Moms, do you feel overwhelmed by the mess in your house?
I know I do. We are at a stage where the amount of upkeep needed just to keep our household running is staggering. Five kids plus two parents equals a lot of daily living. If we all walk in the door and take off our shoes and set down bags, etc., it’s an instant mess. I finish the laundry, and there are immediately 7 more dirty outfits that were worn that day! Oh, we try to wear things more than once where we can, but with kids the ages of ours, it’s just not realistic. Since we homeschool, we are home most of the time creating messes. School papers, pencil shavings, books, puzzles, toys, dishes, and crumbs, crumbs, crumbs. We’ve had a lot of rain lately, and the dog tracks in mud every time he goes outside.
It can be extremely overwhelming.
One recent morning around 10:30 a.m., I headed upstairs with Janie to put her down for her morning nap. In the few short hours since getting up I had already changed diapers, served breakfast, and worked on multiple school subjects across three different grade levels. We had started the day with a clean house, but already the kitchen island was a cluttery mess of cereal boxes and jelly drips, and books covered the floor where Jonathan had been “reading” during school. I stifled a sigh as I walked past all the clutter and headed upstairs. At the top of the stairs I encountered three overflowing laundry baskets that I had forgotten about. I had intended to get laundry going before breakfast, but that project was overtaken by… I can’t remember what! In that moment, I thought, “I CAN’T DO THIS!!!! THERE IS NOT ENOUGH OF ME TO COVER ALL THIS MESS!!!!
The boys do help with chores every day. We are training them to be good workers, and we are seeing progress in their ability to make short work of a big mess. But their helping is not 100% helpful yet. My husband has patiently trained our oldest to clean bathrooms, and now he is working on the second son. The oldest is now learning how to really wash dishes and get them clean. Our home is a work in progress. We strive for order, but it doesn’t always happen. “Tuesday is mopping day” doesn’t work in our house, at least not right now. Sometimes we mop because it’s an emergency, and sometimes we let the dirt sit because we just physically cannot get to it.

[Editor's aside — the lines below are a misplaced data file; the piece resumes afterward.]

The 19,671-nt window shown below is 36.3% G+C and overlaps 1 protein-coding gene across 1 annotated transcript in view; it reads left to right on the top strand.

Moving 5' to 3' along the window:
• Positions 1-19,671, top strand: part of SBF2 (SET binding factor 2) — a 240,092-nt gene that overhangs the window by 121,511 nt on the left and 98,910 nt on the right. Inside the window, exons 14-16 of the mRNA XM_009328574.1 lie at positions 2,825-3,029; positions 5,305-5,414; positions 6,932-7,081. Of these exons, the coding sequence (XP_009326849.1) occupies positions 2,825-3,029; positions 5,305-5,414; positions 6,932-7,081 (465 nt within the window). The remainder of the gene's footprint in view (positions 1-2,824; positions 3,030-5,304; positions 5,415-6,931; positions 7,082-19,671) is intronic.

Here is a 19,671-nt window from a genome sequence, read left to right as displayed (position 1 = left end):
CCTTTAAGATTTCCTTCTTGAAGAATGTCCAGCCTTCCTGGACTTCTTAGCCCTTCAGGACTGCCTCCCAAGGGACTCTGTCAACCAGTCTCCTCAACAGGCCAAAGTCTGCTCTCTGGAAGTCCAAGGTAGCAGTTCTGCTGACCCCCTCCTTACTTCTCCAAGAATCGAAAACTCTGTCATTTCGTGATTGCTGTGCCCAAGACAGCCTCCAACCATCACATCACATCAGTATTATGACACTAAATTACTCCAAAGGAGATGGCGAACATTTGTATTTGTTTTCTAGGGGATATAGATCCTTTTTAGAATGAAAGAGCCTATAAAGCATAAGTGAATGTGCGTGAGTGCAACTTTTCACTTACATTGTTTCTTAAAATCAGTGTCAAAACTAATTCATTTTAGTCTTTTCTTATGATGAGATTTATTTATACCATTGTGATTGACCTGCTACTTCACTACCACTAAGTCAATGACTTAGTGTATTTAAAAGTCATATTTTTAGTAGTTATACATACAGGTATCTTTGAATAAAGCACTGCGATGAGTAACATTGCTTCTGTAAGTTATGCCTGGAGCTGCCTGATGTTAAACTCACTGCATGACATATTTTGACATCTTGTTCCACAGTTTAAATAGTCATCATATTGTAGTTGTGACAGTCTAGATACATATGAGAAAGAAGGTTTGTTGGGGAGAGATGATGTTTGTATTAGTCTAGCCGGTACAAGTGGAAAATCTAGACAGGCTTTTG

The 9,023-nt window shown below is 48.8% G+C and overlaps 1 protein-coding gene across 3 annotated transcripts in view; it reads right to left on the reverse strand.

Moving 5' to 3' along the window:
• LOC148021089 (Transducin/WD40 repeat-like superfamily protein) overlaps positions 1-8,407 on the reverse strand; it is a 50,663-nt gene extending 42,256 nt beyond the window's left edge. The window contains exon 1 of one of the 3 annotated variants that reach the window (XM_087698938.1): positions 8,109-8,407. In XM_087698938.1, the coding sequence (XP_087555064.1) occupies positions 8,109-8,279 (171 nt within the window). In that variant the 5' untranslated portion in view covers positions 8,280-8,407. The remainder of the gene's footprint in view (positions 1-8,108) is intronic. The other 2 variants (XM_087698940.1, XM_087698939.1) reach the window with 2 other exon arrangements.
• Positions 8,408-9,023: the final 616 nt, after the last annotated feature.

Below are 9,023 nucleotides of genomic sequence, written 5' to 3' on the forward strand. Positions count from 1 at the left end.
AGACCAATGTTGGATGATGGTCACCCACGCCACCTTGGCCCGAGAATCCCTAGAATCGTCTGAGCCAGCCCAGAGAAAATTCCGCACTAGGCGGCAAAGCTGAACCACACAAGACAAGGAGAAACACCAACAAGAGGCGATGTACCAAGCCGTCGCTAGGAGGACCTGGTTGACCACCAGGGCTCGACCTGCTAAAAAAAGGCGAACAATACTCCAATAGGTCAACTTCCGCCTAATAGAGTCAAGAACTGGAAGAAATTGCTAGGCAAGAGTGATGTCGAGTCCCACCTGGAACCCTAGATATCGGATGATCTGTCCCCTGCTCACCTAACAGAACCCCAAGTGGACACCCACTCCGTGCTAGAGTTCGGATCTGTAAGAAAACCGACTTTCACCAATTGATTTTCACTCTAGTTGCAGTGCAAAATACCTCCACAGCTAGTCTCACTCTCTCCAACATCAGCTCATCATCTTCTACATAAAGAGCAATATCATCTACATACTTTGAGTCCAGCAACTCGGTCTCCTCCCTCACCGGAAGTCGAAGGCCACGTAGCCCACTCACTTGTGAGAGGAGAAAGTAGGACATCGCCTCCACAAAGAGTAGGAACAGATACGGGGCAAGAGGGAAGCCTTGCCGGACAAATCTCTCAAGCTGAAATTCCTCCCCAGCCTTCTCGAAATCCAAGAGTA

This week, I read a fantastic article on Tim Challies’ blog about productivity and keeping the house clean. He mentions one of my favorite verses in the book of Proverbs, one that reminds me of the worth of all these people in my home. (You can go read it now if you haven’t – just make sure to come back, ok?)
Challies’ article reminded me of an something that is foundational… A clean house is not my highest aim as a mother! It’s not the ultimate goal! The state of the house is not an accurate measure of how productive I am as a mom. This is simple, but easy to forget, especially if you’re like me and enjoy a certain level of order. At this stage in my life, the only way to have a spotless house is to sacrifice spending time on the things that actually matter the most.
However, the balance to this is that a clean and orderly home is a tool that I can use to serve my family.